Three years ago Monday, tragedy struck Appalachian Ohio.

On April 22, 2016, eight members of the Rhoden family were found shot to death in four separate homes in rural Pike County. Three children — an infant, a 6-month-old and a 3-year-old — were found alive and physically unharmed among the bodies.

For more than two and a half years, the case remained unsolved. Then, this past November, Angela and George "Billy" Wagner III and their two adult sons were arrested and charged with aggravated murder. Two other Wagner relatives were arrested and charged with ancillary crimes related to the homicides.

As the anniversary approaches, here's a recap and a look at where things stand today:

The victims

Christopher Rhoden Sr., 40; his ex-wife Dana Rhoden, 47; their children, Hanna Rhoden, 19, Christopher Rhoden Jr., 16, and Clarence “Frankie” Rhoden, 20; Frankie Rhoden’s fiancée, Hannah Gilley, 20; Christopher Sr.’s brother Kenneth Rhoden, 44, and cousin Gary Rhoden, 38.

The crime scenes

Chris and Gary were found in Chris's trailer on Union Hill Road. They were the only two not shot while in their beds, and authorities have said the killers dragged their bodies through the house. Chris had been shot at least once through a door, scene evidence and wood fragments on his body found during an autopsy showed. He also had been shot more than any other victim: nine times.

Frankie and Hannah were found dead in their beds in the trailer next door. Frankie's 3-year-old son from a previous relationship was found unharmed in the living room — with cartoons playing on the television — when Dana's sister discovered the bodies just before 8 a.m.

Dana and Hanna and Chris Jr. were found in a trailer they'd recently moved to about a mile up Union Hill Road. Home from the hospital less than 48 hours after giving birth, Hanna had her infant daughter by her side.

Kenneth's body was the last discovered, several hours later. He was dead in the bed of his remote camper about a 15-minute car ride away.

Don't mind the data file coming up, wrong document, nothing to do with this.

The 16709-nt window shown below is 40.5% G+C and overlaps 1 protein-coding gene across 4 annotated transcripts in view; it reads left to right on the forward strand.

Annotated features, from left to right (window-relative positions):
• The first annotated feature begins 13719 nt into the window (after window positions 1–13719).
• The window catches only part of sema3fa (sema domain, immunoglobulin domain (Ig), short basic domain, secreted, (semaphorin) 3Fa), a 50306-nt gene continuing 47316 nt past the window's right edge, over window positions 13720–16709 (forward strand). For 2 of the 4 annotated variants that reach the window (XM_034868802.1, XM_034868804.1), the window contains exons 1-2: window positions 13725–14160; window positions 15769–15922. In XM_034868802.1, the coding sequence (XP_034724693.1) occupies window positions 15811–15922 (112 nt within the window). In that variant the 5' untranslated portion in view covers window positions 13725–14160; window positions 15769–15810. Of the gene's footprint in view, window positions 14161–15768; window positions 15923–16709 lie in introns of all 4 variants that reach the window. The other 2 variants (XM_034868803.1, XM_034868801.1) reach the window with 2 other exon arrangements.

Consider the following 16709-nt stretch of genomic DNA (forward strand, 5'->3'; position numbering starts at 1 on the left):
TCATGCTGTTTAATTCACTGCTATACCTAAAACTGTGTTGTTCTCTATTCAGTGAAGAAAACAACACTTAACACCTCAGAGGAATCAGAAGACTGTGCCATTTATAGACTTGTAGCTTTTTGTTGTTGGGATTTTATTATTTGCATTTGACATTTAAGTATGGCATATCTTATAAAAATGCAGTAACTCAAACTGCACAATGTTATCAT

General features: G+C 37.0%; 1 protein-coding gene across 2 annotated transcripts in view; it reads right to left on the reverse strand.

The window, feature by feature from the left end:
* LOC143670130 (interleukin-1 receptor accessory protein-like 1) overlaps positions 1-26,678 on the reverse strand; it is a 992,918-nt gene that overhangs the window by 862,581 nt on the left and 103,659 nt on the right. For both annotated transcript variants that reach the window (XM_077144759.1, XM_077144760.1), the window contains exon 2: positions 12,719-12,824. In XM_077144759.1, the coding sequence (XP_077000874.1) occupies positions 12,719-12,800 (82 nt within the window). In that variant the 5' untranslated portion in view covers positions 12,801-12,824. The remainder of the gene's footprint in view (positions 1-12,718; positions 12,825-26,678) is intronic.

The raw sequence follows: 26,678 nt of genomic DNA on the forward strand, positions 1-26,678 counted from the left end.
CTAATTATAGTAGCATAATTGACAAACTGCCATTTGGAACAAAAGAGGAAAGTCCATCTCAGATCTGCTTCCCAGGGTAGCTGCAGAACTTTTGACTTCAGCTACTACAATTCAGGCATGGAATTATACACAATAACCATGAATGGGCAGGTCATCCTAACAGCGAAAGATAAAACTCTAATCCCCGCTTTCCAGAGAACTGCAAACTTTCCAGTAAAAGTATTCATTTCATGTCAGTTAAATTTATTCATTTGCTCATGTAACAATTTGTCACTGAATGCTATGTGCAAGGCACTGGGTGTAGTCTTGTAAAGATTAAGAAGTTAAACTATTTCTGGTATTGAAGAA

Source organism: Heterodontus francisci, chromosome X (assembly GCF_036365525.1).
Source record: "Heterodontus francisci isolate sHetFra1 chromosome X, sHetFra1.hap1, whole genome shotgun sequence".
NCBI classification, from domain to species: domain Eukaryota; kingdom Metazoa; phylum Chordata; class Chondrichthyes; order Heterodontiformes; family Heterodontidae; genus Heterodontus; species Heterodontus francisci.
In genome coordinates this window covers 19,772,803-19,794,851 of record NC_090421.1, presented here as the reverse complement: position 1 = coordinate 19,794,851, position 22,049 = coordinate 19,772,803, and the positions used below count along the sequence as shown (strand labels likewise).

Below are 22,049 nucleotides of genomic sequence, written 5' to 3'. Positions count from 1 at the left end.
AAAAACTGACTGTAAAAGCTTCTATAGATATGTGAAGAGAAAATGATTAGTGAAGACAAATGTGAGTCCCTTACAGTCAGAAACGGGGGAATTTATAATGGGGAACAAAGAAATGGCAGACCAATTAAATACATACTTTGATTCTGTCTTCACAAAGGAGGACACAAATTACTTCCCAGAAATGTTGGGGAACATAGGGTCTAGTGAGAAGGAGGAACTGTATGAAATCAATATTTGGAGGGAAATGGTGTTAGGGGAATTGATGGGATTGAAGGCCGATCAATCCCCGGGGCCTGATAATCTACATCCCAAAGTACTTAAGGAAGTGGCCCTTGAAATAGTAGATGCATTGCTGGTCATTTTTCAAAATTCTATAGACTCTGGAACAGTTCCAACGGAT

The Wagners

Hanna and Edward "Jake" Wagner had a 3-year-old daughter together, Sophia. She was staying with Jake on the night of the killings. About a year after the homicides, Angela and Billy Wagner and Jake and his brother George IV moved to Kenai, Alaska, a place where they later told the Cincinnati Enquirer they had hunted and fished before. They said they wanted to get Sophia away from the spotlight and the stress of the case. A year later, the family returned to Pike County.

The charges

Billy, Angela, Jake and George IV are all charged with eight counts of aggravated murder, which carry a possible death penalty if convicted, and more than a dozen other charges that include aggravated burglary; tampering with evidence; engaging in a pattern of corrupt activity; unauthorized use of property; interception of communications; conspiracy; and unlawful possession of a dangerous ordnance.

Billy's mother, Fredericka Wagner, is charged with perjury and obstructing justice. She's accused of lying to a grand jury about the purchase of two bulletproof vests. Rita Newcomb, Angelas's mother, is charged with forging custody documents for Jake and Hanna's case, as well as for George VI's custody case.

The motive

Authorities have said obsession to control and obsession with custody of children was at the root of the killings.

The evidence delivery

At each defendant's hearing, prosecutors have said they are turning over evidence as quickly as they can. That includes multiple hard drives of information; social media screenshots; a Walmart receipt; more than 1,400 crime-scene photos; and cell phone records.

The trials

All six charged have pleaded not guilty. Fredericka Wagner's trial is set to begin July 29, and Rita Newcomb's is set to begin July 8. It will likely be years before the death penalty eligible cases go to trial.